Published by brant-hansen

If you were a daddy


If you were a daddy, and had a sweet little girl like Evelyn, I bet you’d feel the same way.

You’d call her the “light of your life.” You’d love her more than life itself.

And you’d wonder why Evelyn – why did it have to be her? – was so broken.

Her feet are backwards and upside down. You’d get little “shoes” for her, cobbled out of old tire rubber, because she has to walk on the tops of her feet.

You might think that Evelyn, the most precious thing in your life, was broken because God was disappointed in you.

If you were a daddy, and little Evelyn was the light of your life, and someone told you a CURE mobile clinic was in your neighborhood, you might take off running, out of desperate hope. Could this be…?

And, after The Miracle, after CURE doctors had turned your baby’s feet around, and you saw her running and playing and skipping with friends, you might stop, take it in, and cry tears of joy, too.

Evelyn’s daddy is named Willy. He says when he sees CURE, he sees “the light of healing,” and now he sees that light radiating through his sweet little girl.

If you were Willy, you’d likely not know who Jessica was, or Andrew, or Jenny. You may not understand that they went to and gave to help cover the cost of your miracle.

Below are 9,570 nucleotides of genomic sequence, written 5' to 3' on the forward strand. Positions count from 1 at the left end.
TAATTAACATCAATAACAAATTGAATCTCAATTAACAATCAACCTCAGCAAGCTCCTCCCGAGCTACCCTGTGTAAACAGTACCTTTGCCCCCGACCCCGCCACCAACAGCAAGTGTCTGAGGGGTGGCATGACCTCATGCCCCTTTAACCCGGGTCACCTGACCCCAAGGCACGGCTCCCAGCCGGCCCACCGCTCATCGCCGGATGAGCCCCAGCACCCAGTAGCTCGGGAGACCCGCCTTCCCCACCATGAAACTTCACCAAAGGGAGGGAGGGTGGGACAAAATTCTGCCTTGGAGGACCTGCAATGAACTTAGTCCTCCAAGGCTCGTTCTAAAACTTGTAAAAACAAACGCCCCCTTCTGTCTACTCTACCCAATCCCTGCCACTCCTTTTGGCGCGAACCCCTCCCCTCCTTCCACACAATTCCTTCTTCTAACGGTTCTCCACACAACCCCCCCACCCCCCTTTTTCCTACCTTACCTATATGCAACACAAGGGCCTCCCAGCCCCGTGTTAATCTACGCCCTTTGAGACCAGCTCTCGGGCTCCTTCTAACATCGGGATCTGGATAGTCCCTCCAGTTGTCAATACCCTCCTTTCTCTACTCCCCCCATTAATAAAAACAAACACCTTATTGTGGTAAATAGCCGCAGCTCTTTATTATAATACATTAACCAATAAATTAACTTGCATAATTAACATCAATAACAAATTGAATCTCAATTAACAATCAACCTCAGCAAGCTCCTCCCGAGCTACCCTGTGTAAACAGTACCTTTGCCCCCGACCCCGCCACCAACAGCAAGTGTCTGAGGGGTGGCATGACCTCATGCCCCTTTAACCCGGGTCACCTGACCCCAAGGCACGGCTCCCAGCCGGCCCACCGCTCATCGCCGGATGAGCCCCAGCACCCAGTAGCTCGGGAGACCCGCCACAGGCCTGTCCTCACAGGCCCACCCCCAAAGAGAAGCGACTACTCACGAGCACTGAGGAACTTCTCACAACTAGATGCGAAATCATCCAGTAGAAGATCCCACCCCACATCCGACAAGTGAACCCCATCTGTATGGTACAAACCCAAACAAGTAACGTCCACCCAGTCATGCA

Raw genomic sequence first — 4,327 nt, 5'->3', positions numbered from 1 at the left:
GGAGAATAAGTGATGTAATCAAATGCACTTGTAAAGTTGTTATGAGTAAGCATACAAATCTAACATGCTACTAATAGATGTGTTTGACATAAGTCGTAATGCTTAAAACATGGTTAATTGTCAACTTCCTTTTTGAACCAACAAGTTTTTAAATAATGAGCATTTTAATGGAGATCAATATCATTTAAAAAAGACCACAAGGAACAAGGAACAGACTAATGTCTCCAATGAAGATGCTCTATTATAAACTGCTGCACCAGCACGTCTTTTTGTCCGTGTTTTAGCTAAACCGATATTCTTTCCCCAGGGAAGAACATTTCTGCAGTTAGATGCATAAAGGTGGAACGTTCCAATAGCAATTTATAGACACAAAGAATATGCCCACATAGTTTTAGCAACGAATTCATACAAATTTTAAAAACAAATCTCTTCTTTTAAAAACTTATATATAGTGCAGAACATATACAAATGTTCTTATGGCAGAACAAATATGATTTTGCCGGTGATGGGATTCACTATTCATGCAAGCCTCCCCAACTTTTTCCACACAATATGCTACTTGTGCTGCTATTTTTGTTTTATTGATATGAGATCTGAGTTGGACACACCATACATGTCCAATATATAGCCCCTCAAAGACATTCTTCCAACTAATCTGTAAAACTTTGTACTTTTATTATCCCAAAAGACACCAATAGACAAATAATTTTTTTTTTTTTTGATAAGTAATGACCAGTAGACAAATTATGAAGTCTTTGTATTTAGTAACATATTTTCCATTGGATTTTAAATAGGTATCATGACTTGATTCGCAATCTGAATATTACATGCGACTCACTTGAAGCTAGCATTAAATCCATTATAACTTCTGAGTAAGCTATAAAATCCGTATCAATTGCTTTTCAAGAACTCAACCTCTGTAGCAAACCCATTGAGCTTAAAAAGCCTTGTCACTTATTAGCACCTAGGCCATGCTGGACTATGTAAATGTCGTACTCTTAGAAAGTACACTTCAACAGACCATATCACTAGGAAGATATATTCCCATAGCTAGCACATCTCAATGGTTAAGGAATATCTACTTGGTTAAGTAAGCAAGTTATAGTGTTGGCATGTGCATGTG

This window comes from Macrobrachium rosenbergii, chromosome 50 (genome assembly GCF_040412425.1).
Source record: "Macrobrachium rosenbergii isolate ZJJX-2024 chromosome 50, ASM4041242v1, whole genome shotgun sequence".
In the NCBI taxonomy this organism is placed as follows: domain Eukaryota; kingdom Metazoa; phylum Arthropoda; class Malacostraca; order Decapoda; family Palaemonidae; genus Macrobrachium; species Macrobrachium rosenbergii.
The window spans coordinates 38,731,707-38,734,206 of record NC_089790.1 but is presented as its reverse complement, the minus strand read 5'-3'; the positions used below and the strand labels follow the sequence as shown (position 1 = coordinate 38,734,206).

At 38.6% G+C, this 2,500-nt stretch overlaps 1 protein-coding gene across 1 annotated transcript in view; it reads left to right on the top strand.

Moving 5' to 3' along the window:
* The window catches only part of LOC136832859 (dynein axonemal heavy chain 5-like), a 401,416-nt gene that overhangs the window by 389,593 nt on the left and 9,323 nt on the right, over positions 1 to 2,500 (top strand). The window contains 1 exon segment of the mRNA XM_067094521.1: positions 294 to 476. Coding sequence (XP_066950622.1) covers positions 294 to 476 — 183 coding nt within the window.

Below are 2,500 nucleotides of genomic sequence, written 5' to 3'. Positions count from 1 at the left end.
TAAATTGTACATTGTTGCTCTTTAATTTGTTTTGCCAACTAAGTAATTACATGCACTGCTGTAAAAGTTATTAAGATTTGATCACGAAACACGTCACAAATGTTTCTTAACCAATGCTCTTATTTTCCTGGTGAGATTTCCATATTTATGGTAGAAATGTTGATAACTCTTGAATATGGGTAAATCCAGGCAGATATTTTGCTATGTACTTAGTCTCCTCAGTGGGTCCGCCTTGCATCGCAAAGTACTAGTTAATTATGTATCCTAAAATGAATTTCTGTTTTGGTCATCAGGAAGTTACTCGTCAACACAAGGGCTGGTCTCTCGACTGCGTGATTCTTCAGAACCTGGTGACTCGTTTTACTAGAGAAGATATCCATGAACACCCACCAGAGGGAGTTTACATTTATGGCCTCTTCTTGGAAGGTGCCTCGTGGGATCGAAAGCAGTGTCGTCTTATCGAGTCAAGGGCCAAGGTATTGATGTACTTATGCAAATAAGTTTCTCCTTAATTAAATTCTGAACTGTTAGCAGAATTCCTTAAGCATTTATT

But if you were a daddy, like Willy, you’d see your daughter’s feet, the light in her eyes, and you’d know God didn’t punish you.

You’d know your own Daddy loves you.

Are you a hero?

Listen to Brant’s podcast about CURE Heroes:

At CURE, we affectionately call our friends who donate $35 a month “heroes.”

And you know what? We mean it. Here are four quick reasons why:

1. Heroes see a need and they respond.

So here’s our “bat signal” for you:


CURE could heal MORE kids. We have the beds in our hospitals to do it. The missing piece? Donors. People willing to say, “I see what needs to be done, and I’m going to do it.”

Here’s the equation. It’s really this simple:

You + Action = Healed little bodies.

That’s an opportunity for heroism.

2. Heroes look for ways to change lives. It’s just what they do.


You’re changing the life – forever! – of a precious child, every single month.